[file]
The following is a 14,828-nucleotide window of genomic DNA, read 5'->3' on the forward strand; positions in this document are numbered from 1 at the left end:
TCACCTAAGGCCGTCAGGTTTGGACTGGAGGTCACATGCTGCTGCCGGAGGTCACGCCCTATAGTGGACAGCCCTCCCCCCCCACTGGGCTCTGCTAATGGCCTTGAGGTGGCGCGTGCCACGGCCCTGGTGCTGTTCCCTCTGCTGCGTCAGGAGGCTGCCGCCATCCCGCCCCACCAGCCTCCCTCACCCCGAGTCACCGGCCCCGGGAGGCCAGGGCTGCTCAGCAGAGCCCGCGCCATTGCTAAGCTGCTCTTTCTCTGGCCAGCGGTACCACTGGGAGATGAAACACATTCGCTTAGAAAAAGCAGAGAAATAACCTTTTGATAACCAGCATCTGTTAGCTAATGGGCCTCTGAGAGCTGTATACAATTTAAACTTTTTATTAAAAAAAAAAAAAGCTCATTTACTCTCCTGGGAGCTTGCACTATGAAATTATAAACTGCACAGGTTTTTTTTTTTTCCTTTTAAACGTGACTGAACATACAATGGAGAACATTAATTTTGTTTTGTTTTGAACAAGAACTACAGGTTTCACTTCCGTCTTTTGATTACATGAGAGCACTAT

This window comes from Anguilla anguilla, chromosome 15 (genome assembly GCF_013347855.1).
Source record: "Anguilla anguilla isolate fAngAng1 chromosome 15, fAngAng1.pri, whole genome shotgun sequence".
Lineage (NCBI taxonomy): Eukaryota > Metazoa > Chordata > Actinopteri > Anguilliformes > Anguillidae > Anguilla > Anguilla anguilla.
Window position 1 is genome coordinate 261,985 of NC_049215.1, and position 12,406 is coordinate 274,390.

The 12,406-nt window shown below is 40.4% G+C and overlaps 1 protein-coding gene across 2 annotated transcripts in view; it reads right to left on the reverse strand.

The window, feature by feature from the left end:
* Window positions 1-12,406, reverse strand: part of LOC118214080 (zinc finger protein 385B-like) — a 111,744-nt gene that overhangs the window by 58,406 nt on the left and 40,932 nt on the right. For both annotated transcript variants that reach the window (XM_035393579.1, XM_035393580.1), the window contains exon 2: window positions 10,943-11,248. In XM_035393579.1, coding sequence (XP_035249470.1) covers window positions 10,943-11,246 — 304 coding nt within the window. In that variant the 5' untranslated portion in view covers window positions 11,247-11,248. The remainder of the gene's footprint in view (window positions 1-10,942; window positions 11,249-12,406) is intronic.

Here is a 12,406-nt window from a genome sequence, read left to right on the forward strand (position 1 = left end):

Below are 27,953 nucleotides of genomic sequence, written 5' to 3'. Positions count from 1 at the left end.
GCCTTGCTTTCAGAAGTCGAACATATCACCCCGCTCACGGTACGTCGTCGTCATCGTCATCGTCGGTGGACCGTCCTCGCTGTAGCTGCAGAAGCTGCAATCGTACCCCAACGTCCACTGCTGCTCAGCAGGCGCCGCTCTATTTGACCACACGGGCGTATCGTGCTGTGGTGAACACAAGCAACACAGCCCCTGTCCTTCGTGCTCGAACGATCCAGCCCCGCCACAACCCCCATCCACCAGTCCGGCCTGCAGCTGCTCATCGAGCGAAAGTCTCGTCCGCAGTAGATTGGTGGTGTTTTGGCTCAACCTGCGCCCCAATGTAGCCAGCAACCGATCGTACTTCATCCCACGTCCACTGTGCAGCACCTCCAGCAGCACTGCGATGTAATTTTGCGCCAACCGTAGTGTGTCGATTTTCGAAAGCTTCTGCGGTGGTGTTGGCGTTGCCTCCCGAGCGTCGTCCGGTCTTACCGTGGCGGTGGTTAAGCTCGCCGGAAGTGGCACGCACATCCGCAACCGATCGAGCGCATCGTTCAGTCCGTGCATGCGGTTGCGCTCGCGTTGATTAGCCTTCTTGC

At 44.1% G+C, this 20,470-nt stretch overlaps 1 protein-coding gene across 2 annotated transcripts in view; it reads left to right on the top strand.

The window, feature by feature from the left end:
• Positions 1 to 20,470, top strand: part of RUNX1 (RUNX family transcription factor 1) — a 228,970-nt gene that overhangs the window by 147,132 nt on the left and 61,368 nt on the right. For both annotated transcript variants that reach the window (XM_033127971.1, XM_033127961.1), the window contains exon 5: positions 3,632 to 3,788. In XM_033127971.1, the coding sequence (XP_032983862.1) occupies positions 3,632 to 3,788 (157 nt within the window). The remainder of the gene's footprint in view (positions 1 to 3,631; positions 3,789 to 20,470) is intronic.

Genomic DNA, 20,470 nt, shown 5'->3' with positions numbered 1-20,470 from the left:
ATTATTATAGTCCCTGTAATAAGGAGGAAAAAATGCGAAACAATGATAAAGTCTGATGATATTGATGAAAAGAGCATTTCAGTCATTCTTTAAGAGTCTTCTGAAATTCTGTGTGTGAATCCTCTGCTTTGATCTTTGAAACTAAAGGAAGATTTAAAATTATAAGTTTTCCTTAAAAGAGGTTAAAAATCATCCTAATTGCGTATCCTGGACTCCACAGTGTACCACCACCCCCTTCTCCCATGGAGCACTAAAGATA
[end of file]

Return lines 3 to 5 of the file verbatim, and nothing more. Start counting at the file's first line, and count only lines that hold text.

This window comes from Anguilla anguilla, chromosome 15 (genome assembly GCF_013347855.1).
Source record: "Anguilla anguilla isolate fAngAng1 chromosome 15, fAngAng1.pri, whole genome shotgun sequence".
Lineage (NCBI taxonomy): Eukaryota > Metazoa > Chordata > Actinopteri > Anguilliformes > Anguillidae > Anguilla > Anguilla anguilla.